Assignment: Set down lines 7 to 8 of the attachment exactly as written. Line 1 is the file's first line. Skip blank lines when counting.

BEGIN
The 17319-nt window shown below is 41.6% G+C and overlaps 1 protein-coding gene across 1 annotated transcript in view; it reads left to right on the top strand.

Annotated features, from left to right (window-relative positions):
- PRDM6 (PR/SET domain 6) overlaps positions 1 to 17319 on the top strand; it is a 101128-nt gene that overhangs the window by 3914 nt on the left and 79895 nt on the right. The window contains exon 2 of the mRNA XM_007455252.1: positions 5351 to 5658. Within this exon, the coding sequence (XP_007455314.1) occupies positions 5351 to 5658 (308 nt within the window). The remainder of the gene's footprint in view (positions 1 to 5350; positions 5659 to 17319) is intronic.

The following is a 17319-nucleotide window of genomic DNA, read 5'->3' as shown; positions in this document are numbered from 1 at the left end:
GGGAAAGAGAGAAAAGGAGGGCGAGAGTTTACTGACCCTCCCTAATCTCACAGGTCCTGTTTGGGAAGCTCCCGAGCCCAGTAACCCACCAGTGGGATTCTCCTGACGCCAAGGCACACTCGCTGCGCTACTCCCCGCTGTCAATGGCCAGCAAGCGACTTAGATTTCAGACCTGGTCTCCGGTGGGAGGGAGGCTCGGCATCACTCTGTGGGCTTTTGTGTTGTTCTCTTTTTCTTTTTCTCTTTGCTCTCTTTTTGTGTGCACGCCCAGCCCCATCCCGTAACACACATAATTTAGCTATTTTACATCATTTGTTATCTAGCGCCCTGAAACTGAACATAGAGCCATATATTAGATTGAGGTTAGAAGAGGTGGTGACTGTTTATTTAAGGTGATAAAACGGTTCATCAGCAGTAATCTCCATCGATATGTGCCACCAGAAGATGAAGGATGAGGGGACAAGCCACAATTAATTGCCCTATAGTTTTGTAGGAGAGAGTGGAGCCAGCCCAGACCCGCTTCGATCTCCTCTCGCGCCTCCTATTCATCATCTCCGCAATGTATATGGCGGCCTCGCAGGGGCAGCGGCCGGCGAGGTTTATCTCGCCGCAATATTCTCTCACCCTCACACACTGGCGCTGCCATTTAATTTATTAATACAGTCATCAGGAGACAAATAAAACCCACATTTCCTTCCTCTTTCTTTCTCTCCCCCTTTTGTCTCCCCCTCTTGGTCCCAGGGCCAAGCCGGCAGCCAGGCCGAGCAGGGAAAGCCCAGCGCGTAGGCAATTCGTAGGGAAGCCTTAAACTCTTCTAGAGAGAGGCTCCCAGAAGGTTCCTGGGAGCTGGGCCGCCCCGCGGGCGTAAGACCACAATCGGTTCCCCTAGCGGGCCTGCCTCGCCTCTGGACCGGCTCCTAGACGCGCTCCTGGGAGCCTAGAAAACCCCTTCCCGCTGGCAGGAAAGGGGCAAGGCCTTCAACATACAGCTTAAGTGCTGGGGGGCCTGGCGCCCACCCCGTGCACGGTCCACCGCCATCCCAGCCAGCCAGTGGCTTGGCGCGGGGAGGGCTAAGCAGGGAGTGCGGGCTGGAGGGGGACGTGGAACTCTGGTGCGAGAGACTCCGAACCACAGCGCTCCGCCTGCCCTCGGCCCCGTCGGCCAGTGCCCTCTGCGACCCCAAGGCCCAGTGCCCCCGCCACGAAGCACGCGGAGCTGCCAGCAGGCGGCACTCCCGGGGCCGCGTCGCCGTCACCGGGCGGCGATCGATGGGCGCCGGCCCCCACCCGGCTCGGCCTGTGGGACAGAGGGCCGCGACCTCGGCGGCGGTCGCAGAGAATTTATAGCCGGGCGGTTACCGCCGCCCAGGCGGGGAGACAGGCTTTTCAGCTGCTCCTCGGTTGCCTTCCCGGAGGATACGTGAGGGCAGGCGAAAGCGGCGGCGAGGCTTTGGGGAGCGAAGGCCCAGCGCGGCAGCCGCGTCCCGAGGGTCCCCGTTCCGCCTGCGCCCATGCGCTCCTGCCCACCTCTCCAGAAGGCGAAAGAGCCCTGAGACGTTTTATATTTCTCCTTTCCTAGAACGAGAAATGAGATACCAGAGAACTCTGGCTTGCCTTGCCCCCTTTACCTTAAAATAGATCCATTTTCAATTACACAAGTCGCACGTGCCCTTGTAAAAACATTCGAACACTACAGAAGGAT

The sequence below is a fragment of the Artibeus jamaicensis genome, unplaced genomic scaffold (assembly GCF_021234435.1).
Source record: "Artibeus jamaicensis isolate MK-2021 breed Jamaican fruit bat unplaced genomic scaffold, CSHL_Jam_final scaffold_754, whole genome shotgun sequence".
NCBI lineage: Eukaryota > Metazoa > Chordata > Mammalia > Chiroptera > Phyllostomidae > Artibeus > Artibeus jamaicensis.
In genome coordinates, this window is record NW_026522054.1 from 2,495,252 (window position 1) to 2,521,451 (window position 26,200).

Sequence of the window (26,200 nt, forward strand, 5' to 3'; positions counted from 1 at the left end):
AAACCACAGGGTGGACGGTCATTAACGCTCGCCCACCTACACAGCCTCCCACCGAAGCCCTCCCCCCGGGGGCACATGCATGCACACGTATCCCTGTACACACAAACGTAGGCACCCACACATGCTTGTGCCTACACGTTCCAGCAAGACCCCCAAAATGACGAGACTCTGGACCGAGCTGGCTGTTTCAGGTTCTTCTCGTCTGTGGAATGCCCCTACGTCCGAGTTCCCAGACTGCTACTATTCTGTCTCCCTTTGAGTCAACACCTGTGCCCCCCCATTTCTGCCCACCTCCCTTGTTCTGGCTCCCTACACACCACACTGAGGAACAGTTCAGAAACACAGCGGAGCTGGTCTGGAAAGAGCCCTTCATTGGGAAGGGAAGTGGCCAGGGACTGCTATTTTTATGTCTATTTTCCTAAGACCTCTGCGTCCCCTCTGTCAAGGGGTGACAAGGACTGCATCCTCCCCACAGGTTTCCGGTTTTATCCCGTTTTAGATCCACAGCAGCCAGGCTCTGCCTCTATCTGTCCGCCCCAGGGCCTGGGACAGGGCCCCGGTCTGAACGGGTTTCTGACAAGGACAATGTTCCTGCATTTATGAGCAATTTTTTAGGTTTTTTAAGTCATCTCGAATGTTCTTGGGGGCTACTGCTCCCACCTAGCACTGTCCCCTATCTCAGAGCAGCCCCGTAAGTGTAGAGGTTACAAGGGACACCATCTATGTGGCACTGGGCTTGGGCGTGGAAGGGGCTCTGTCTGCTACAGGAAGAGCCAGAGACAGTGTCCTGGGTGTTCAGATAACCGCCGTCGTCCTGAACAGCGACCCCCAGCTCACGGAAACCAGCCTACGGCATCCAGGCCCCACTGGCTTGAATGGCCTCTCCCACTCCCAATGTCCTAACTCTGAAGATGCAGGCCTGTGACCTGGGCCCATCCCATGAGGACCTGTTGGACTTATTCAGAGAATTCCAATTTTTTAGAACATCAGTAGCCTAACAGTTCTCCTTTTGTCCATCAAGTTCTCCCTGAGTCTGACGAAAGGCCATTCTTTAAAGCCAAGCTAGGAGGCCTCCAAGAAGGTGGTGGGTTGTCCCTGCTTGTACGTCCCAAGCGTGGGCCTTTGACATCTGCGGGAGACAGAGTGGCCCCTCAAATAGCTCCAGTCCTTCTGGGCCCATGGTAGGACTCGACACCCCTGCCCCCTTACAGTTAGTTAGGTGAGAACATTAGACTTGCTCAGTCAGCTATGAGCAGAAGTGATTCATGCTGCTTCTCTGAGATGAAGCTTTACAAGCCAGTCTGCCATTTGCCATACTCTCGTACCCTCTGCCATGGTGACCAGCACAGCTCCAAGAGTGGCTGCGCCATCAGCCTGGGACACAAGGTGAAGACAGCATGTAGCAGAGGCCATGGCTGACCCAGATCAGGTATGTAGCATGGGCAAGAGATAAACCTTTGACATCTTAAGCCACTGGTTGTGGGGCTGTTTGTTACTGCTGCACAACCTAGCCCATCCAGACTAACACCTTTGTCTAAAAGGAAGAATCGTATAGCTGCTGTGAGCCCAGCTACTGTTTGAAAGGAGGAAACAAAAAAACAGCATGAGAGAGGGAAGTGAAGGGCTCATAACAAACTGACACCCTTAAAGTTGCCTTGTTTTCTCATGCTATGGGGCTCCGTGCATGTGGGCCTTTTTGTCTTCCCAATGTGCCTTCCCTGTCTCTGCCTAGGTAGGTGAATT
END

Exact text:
Source record: "Artibeus jamaicensis isolate MK-2021 breed Jamaican fruit bat unplaced genomic scaffold, CSHL_Jam_final scaffold_754, whole genome shotgun sequence".
NCBI lineage: Eukaryota > Metazoa > Chordata > Mammalia > Chiroptera > Phyllostomidae > Artibeus > Artibeus jamaicensis.